-For this question the problem would occur when it comes time to add the primers because the rigid secondary structure would hinder the possibility of attachment or even recognition. If it was primed, there woulds still be problems with the polymerase going down the strand.
The stringency of PCR amplification can be controlled by altering the temperature at which the primers and the target DNA undergo hybridization.
How would altering the temperature of hybridization
affect the amplification? Suppose that you have a particular yeast gene A and that you wish to see if it has a counterpart in humans. How would controlling the stringency of the
hybridization help you?
Stringency is the required closeness of the match between primer and target; controled by temperature and salt. If the hybridization temperature was changed this would alter the amount of target sequences amplified because then all of the strands would not be ss or primed. Some of the strands may renature. Reducing the temperature may even yield the wrong amplified targets because there would be mix-matched hybridization.
-If the human genome is mixed with primers for the yeast and there is no yield then this means that the surrounding seqences may not be the same. Repeat the experiment at lower temperatures of hybridization to discover the optimal temperature.
PCR is typically used to amplify DNA that lies between two known sequences. Suppose
that you want to explore DNA on both sides of a single known sequence. Devise a variation of the usual PCR protocol that would enable you to amplify entirely new genomic terrain.
1.) Heat the DNA in order to yield the two different strands of DNA.
2.) After this create a primer that is similar to the sequence of the known area. Cool the solution and put in the primers that are complementary for both the template and coding strands.
3) Heat up the solution in order to then bind the polymerase. Allow the synthesis to begin.
4) Use PCR to identify the synthesized areas.
Which of the following amino acid sequences would yield the most optimal oligonucleotide probe?
Because certain protein sequences can be generated from different codons, sequences that have tryptophan and methionine are preferred because they are made from 1 specific sequence.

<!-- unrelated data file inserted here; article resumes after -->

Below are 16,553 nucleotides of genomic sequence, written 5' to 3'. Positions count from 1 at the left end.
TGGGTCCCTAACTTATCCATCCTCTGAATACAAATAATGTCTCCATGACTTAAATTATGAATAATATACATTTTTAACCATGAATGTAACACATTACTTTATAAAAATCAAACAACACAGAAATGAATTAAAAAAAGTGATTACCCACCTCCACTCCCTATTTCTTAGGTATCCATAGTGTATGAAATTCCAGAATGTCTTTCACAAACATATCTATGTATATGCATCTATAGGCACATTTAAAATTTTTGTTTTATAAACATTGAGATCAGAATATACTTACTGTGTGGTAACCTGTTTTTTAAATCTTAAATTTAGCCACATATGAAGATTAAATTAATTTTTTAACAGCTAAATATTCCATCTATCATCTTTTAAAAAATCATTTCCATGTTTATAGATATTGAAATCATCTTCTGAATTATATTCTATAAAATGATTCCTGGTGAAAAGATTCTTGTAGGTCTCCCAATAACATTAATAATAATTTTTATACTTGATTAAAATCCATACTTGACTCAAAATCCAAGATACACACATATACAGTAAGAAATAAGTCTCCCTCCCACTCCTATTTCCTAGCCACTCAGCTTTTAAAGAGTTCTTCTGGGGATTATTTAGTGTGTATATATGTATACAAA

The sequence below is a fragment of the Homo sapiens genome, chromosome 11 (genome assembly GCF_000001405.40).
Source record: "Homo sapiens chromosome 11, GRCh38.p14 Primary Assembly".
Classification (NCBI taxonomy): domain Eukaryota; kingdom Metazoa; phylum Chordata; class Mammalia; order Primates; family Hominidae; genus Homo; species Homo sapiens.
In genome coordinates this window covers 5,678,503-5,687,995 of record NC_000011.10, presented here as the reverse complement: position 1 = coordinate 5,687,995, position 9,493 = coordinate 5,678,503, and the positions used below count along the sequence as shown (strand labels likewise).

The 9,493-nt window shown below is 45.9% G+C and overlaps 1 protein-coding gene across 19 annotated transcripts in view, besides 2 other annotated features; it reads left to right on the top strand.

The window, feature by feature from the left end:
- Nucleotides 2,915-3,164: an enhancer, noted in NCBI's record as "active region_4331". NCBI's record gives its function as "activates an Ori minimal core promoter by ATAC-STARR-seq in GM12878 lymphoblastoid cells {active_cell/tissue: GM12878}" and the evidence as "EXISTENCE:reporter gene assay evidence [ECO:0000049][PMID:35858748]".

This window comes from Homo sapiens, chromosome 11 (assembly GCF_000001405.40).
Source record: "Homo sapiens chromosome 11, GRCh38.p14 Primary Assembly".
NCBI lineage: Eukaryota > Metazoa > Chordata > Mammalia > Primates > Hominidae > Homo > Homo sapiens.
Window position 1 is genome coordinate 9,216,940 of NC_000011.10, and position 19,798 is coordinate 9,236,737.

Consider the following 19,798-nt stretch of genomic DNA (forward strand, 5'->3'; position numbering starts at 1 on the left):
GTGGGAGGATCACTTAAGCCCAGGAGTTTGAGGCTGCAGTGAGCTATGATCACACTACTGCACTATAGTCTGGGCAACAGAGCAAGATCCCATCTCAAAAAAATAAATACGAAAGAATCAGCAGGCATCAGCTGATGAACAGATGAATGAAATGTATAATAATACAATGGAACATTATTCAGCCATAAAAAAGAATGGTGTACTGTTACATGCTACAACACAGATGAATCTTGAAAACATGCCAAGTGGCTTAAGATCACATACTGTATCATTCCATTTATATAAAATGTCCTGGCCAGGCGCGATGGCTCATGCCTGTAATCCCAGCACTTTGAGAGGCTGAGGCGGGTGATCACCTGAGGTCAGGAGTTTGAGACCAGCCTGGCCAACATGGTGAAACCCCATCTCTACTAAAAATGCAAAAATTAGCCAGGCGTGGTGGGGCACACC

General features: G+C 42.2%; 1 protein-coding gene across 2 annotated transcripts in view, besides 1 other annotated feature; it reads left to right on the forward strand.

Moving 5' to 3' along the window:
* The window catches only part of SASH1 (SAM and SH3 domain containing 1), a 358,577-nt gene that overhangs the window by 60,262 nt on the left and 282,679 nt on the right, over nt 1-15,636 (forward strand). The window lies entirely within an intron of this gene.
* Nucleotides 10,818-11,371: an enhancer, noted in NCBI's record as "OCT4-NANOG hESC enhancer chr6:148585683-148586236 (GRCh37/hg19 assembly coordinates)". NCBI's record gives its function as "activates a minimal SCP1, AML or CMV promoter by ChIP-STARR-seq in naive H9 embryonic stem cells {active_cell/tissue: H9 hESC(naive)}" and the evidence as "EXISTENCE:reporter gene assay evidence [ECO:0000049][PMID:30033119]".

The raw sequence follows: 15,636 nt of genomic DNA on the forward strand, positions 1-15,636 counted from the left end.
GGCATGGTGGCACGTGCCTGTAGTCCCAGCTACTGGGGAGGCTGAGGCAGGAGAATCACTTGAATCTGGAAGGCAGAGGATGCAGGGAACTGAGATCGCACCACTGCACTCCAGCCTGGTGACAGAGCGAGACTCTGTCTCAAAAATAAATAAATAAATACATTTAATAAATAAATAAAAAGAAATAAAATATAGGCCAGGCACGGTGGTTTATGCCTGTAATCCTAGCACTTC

-the best sequences would be the first and second.
Why might the genomic analysis of dogs be particularly useful for investigating the
genes responsible for body size and other physical
This would be particuarly useful because of the wide range of dog species that can be seen in the Dog species. These genes afect the dog's hair color, length of the hair, height, behaviors, and many other specific characteristics. When dogs are breed together they become homozygous for the characteristics making them very useful when studying phenotypic/genotypic inheritance.
You have identified a gene that is located on human chromosome 20 and wish to identify its location within the mouse genome. On which chromosome would you be most likely to find the mouse counterpart of this gene?
Based on the figure on page 151, chromosome 20 best resembles chromosome 2 in a mouse.
You wish to amplify a segment of DNA from a plasmid template by PCR with the use of the following primers: 5' GGATCGATGCTCGCGA-3'
and 5'AGGATCGGGTCGCGAG-39. Despite repeated attempts, you fail to observe a PCR product of the expected
length after electrophoresis on an agarose gel. Instead, you observe a bright smear on the gel with an approximate length of 25 to 30 base pairs. Explain these results
The primers are essentially prime oneanother and this would lead to the inability to prime the DNA. The line would be due to the 25-30 bp sequence corresponding to the overlapped primers.
Question number 19.
B-This person is a carrier, and from the DNA you can see the person has the defective gene due to the extra line. But if you look at the Northern and Southern blots they appear normal and this indicates that the individual does not display the traits.
C-This person has a defective gene, therefore does not make protein Y, leading to the disease.
D-This person has a normal gene however there is a problem with transcribing the mRNA and this leads to absence of the Y protein
E-This person has a normal gene, and mRNA but no protein leading to the idea that there is a problem translating
F-This indicates that the person has a normal DNA, mRNA, and protein synthesizer but is suffering from external problems.
Explain why there would be two peaks that seem to code for T or C.
This person does have a mutation and actually is heterozygous for this allele. One is wild the other is mutated.